In this blog post Paul McAleer reflects on his experiences of developing digital communities.
The advent of the Coronavirus pandemic has presented a challenge to the well-established and familiar way of academic life in Nursing Education. In the short-term at least, it is no longer possible for teachers and students to be ‘in the room’ together as they were before. In order to assure the safety of both students and staff, social distancing directives have forced change upon the traditional ‘face-to-face’ teaching. Class sizes have been reduced to support public health guidance and many pieces of the Nurse Education Curriculum have been moved online. Intuitively, this seems like it may present a threat to our well-established classroom communities however is this actually the case?
The Classroom Community
Being taught in a classroom is one of the most common and unifying cultural experiences in our society. From the earliest moments in our lives, these experiences will have served to shape our attitudes, beliefs and how we relate to others in the world around us.
Anyone who has spent time reflecting on what it’s like to be within the classroom will understand that everyone who is present is having their own, uniquely individual experience. Everyone in the classroom brings personal fears, anxieties, perceptions and expectations. In this sense it may be possible to suggest that at any given time there are actually two classes running at the same time…the one that is occurring externally (within the room) and the other which is taking place internally (within the minds of those who are present).
The familiar classroom experience is a multi-personal one. Effective teaching moves beyond the didactic delivery of information to the group, by using the taught content as a springboard for discussion and problem-solving. In these situations, the class becomes more like a community where individual ideas and thoughts are shared and added to so that a higher level of understanding can be achieved.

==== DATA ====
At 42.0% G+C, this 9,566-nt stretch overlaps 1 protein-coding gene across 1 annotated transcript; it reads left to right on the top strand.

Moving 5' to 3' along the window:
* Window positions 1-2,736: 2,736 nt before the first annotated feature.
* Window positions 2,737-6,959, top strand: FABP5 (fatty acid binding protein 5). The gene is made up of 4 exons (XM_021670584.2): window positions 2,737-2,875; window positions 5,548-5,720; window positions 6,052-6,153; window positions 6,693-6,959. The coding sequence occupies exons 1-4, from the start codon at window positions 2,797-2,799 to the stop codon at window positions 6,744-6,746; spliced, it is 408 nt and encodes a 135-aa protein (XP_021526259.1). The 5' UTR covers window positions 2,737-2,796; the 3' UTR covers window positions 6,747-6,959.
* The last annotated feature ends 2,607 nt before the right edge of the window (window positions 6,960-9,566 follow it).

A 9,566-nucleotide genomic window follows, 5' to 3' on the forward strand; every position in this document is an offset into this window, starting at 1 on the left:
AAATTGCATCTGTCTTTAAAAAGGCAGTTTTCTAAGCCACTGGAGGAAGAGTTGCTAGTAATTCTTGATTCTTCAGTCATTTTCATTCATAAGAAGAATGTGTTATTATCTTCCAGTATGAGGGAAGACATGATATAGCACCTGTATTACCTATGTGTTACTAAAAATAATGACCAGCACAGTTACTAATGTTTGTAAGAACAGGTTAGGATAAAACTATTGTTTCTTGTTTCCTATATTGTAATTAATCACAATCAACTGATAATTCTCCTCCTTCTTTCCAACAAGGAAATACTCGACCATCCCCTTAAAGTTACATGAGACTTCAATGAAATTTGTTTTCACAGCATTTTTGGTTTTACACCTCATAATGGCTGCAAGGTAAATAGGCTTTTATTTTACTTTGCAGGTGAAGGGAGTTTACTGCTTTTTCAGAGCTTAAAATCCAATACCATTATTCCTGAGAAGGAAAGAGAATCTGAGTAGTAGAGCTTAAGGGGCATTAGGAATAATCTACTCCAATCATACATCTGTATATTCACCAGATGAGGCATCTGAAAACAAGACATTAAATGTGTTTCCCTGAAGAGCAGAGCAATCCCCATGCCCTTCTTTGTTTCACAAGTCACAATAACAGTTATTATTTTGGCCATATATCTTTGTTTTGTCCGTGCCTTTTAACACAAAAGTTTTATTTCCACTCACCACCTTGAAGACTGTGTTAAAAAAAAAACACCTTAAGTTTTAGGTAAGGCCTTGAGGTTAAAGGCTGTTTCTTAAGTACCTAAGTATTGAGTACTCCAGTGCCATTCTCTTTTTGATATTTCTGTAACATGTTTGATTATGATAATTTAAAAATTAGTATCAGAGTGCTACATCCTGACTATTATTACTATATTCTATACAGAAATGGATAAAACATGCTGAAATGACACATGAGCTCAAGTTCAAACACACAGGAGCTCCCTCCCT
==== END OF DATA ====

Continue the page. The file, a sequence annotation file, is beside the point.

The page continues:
Effective teachers will plan and facilitate opportunities to trigger learning through discussion however, the class as a community evolves into an entity which is more than the systems of social interactions which the teacher imposes upon it. As the individuals within the group share and assimilate ideas, react and respond to each other, agree or disagree, a complex and dynamic matrix of multi-personal relationships are formed and experienced collectively (Foulkes, 1964). At some level this may seem overly theoretical, however people sometimes talk about instinctively or intuitively knowing what a class wants, or how the class is feeling. These feelings are often associated with ‘being in the room’ and may be a sign that one is tapping into the classes communal experience.
The Connected Learning Approach
The use of a ‘Connected Learning’ approach may, at least in the short term, help us to maintain our sense of connectedness with our class communities. Connected Learning is a framework for online learning which seeks to replicate face-to-face learning by developing a digital community that is academically orientated, creates shared purpose, is production-centred and provides peer support (Ito et al, 2013). As Nursing Students are now expected to ‘work from home’ it is anticipated that Connected Learning approaches will facilitate academic learning and also reduce anticipated feelings of isolation, as a result of the limited time the class physically spend in the classroom. It has been suggested that digital technology can encourage openness and connectivity and can help to construct shared understanding and learning as part of a socially orientated online community.
Learning and Teaching in Lockdown
During the springtime ‘lockdown’ I had the opportunity to use Connected Learning approaches with a class of Undergraduate Learning Disability Student Nurses. Admittedly, adopting these approaches was more through necessity than choice, although as Plato so eloquently put it “necessity is the mother of all invention”. The module lasted for six weeks and to promote wellbeing, the originally timetabled classes were consolidated into four-hour online workshops using a Flipped Classroom approach. This approach meant that more time could spend on group work activity, discussion and debate.